Feb. 1, 2017
 
Pickard: Scrap Poised for Overdue Good Year

The scrap industry is “long overdue for a good year,” and 2017 just might be that year, said Joe Pickard, chief economist and director of commodities for the Institute of Scrap Recycling Industries in Washington. Pickard addressed the Association of Women in the Metal Industries event last month in Chicago.

Pickard pointed to several positive economic indicators for the scrap market: strong second-half GDP growth in 2016; inflation levels within the Fed’s target range of 2 percent; low unemployment levels; and improved metal prices. Those conditions have led analysts to upgrade price forecasts for scrap material in 2017.

The most encouraging trend is in general manufacturing. The domestic PMI, based on a survey of corporate purchasing managers, spiked to 54.7 percent in December (a reading above 50 indicates growth), with month-over-month gains for such leading indicators as New Orders, Production and Employment. The global PMI is also on the upswing, with positive readings in the Eurozone, China, Japan, the UK and Russia. “Even incremental improvements in manufacturing could translate into significantly better conditions for recyclers in 2017,” Pickard said.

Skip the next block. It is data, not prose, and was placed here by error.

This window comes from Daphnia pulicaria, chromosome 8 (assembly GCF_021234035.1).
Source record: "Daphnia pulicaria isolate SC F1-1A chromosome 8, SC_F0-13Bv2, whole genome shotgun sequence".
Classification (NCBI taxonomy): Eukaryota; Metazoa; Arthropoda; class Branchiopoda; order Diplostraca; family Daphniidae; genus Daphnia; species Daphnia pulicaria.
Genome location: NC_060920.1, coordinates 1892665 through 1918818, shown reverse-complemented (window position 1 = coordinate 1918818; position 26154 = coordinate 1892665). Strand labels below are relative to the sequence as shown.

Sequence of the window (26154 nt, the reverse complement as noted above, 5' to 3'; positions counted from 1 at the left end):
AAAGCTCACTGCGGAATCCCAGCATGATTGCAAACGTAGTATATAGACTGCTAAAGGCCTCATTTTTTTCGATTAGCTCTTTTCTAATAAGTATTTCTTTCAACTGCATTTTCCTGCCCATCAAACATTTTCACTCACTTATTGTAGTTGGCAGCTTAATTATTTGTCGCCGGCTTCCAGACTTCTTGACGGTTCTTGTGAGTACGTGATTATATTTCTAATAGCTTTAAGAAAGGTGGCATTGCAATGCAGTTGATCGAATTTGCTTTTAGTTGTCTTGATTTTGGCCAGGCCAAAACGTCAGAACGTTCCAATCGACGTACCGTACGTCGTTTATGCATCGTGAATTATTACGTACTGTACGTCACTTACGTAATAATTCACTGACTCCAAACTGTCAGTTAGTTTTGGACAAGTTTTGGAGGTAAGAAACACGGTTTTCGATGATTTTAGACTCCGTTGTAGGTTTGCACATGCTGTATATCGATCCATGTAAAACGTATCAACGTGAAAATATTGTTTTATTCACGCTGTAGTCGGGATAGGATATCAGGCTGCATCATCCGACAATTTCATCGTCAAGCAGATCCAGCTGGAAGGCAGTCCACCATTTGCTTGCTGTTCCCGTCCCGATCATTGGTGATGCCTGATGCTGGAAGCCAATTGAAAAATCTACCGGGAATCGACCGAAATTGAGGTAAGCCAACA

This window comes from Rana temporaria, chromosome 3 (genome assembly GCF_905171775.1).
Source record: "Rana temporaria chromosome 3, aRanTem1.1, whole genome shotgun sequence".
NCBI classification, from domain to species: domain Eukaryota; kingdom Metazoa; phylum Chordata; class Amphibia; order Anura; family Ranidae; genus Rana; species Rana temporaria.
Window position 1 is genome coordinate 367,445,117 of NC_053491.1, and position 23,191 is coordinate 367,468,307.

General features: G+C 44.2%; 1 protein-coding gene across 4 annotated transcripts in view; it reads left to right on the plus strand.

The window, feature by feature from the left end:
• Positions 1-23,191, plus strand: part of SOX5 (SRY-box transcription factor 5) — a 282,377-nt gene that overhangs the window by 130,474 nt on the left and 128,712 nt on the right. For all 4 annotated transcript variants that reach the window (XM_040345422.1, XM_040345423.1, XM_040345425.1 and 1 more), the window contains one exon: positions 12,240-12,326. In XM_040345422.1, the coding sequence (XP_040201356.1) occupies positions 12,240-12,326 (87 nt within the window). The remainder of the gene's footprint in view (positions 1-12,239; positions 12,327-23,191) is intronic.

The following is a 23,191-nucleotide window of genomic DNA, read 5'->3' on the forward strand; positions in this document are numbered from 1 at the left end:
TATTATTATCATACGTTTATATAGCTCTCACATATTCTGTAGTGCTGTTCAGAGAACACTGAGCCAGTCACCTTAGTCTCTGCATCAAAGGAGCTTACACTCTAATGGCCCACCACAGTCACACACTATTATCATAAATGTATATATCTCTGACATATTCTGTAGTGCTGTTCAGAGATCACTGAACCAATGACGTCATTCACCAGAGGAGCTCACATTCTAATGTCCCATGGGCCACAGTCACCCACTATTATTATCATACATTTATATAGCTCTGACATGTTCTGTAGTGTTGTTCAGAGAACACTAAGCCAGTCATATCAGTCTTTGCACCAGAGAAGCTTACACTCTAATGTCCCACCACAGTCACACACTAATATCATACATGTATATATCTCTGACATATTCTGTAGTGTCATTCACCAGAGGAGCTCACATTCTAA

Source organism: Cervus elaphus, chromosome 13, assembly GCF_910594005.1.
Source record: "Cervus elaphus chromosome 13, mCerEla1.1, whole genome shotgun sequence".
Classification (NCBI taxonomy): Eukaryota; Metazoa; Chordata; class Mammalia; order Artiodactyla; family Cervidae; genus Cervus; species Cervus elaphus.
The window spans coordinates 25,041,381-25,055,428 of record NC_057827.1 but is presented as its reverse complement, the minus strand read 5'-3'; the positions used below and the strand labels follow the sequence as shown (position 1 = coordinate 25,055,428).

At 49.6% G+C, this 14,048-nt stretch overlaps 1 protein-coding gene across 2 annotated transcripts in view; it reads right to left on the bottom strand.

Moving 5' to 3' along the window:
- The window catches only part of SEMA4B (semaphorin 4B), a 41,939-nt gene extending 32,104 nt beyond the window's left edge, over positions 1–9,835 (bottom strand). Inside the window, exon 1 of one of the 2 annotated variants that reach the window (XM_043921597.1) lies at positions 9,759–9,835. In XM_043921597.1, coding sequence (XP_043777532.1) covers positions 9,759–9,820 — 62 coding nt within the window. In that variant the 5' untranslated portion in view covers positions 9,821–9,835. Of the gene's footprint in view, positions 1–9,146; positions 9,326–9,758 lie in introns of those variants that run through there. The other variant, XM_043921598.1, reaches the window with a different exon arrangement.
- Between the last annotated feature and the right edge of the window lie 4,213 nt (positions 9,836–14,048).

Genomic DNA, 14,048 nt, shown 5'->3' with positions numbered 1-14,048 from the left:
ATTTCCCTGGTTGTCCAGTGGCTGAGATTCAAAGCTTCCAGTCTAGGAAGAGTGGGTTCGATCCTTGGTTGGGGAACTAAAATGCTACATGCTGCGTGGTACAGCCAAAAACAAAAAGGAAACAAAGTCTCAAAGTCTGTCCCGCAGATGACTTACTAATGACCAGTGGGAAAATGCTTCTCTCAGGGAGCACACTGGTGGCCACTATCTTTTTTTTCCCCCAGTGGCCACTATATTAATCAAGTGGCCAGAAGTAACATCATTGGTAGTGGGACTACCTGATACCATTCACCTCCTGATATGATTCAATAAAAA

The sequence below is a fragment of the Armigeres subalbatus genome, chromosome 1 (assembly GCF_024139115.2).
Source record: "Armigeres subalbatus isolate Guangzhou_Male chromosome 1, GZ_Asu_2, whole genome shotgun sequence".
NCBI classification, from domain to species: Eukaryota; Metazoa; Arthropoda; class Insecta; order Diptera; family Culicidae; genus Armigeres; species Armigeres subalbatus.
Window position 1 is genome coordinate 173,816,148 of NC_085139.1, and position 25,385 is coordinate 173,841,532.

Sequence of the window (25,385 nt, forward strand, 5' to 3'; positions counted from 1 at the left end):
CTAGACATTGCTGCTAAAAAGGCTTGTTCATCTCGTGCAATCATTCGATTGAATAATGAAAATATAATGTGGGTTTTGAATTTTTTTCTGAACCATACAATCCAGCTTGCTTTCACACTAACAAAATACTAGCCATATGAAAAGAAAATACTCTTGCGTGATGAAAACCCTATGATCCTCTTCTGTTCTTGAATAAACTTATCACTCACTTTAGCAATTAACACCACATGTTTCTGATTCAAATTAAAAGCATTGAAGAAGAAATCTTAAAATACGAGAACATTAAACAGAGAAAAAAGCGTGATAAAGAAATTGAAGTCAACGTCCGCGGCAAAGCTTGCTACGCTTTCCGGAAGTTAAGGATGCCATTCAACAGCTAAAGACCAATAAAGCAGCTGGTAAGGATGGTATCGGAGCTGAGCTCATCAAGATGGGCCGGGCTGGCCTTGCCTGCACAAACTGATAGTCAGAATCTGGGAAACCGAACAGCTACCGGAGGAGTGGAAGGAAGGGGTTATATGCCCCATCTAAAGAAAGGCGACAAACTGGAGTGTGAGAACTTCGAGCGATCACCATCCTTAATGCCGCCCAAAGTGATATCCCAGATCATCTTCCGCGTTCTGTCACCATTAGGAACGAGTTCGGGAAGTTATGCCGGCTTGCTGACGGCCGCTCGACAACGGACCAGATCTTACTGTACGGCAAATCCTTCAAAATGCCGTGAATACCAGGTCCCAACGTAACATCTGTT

Recycling companies, however, “should temper those expectations, given how many things are going on in the domestic and global landscape,” he cautioned. While the new Trump administration is pushing some ideas that sound promising to the sector, including the focus on manufacturing and a more favorable corporate tax structure, its attack on globalization is a concern for scrap, which is a global commodity.

While U.S. scrap exports have fallen dramatically over the past five years, on both a volume and dollar basis, the export market remains an important one for the domestic scrap industry. Any aggressive actions taken on the trade front at home could result in retaliatory measures abroad, which could shut off some markets to scrap sales. “That could be an unintended consequence of some of the statements we’re seeing coming out of D.C. right now. The IMF has warned that decreased global trade liberalization has weighed on global growth,” he said.

With the possibility of existing trade agreements being abandoned or renegotiated, Pickard said, it’s imperative for the U.S. scrap industry to begin developing new overseas markets outside of China.


September 2017: Numbers Don’t Add Up for Service Centers
More...
 
Pause
September 2017: Lichtenstein: Five Steel Truths that Demand Attention
More...
Fall 2016: Cutting & Sawing Equipment
More...
Summer 2017
More...
 
Pause
Advanced Controls on Braner Slitters
More...
AHVS Precision Leveler Features Flip-Top Design
More...
Formtek’s Tishken Slitter Increases Production Volume
More...
Red Bud System Handles High-Strength Steels
More...
Bradbury Launches Flat Trak CL Monitoring System
More...
Artus Knives Custom Designed
More...
 
Pause
Privacy Statement  |  Terms Of Use
Copyright by Metal Center News



Thursday, October 19, 2017